Will Microsoft Go BlackBerry Picking?
Rumors are swirling that Microsoft may be trying to buy Research In Motion. However, the merit of the rumors is skeptical. "I don't know why Microsoft would do this, since they're not traditionally a hardware company and are definitely not a cell phone company," said Michael Disabato, vice president and service director with Burton Group.
It's been a rumor-filled week leading into Labor Day, and Thursday was no exception, with reports surfacing that Microsoft might be considering purchasing BlackBerry maker Research In Motion (RIM).
It's not the first time such a rumor has circulated, but it still had the effect of driving RIM's stock prices up on Wall Street. RIM shares increased US$2.61, or almost 3 percent, to a 52-week high of $90.32 in Friday morning trading.
Representatives for both Microsoft and RIM declined to comment, citing company policy prohibiting them from commenting on rumors or speculation.
Year of Acquisitions
Microsoft has had an acquisitive year so far, including just this week bringing chat-tool provider Parlano into its fold. In May, the Redmond, Wash.-based software giant also purchased digital advertising firm aQuantive for $6 billion.
Research In Motion, based in Waterloo, Ontario, has gained a devoted following among business users for its BlackBerry e-mail and phone device. The latest version of the BlackBerry, released last month, incorporates WiFi connectivity.
Microsoft makes Windows Mobile software for smartphones and pocket PCs.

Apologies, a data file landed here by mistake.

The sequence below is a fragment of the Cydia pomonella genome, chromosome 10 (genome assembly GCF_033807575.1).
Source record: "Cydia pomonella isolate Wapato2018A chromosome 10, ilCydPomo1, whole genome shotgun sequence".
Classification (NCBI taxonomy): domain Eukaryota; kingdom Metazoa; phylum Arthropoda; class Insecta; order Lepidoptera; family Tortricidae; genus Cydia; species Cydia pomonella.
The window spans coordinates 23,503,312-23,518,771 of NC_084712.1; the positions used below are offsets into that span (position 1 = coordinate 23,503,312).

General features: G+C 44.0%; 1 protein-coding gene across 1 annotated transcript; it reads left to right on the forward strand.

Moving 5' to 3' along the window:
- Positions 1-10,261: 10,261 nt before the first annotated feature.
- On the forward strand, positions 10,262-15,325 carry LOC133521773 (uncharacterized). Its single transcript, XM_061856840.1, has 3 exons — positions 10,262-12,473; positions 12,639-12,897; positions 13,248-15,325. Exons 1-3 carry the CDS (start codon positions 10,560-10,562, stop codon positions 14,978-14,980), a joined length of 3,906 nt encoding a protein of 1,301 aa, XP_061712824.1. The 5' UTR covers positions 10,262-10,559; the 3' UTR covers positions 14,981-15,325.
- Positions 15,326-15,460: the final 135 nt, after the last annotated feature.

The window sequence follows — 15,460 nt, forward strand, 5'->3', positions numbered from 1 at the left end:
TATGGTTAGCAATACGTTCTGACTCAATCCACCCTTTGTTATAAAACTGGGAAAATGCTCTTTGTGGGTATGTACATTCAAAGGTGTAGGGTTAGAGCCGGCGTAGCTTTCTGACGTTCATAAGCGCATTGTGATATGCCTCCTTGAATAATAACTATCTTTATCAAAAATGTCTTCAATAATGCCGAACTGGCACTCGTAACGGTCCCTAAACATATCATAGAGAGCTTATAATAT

While speculation was rampant at the end of the week, the merit of the rumors was widely debated.
"I don't know why Microsoft would do this, since they're not traditionally a hardware company and are definitely not a cell phone company," Michael Disabato, vice president and service director with Burton Group, told the E-Commerce Times. "They would be jumping into something here that I'm not sure makes sense for them."
Symbian currently leads the mobile operating system market with roughly 60 percent globally, while RIM and Microsoft are competing for second place, Disabato noted.
"One thing BlackBerry does better is e-mail and now voice -- it's an appliance," he said. "People don't buy it for styling, or for an MP3 player like the iPhone. If Microsoft were to try to tinker around with that, it would risk alienating lots of BlackBerry users who have come to love that operating system."
There have also been rumors that RIM may be snatched up by Google, Disabato said, so it's possible a move by Microsoft -- if the reports are true -- could be a preemptive strike. It's also possible Microsoft could be considering such a move as a way to counter Google's reported plans to create a "Gphone," he added.
"You can never say never, but it doesn't strike me as being particularly logical," Bill Hughes, principal analyst with In-Stat, told the E-Commerce Times.
There are some aspects that could make some sense, Hughes acknowledged, such as the fact that Microsoft and RIM both excel in selling to enterprises. "The place where Microsoft is very strong is in selling to corporations and IT departments, while the place where the BlackBerry is strong is selling to corporate senior executives and then into IT departments," he explained. "So from a channels perspective, it makes sense."
In other areas, however, the fit may not be as good.
"The BlackBerry operating system and Windows Mobile have very little to do with each other," Hughes said.
"From a technological standpoint, RIM would have to fundamentally redo a lot of the work, and the BlackBerry message server is also very different from Microsoft's approach to sending out e-mails," he explained. "So from Microsoft's perspective, it doesn't seem like RIM is going to fill any gaps that they don't already have addressed."
Of course, there could be other reasons motivating such an acquisition, Hughes noted.
"There's nothing that Microsoft has that would really add to RIM's value," he concluded. "Then again, the logic behind acquisitions is not always apparent to the outside world."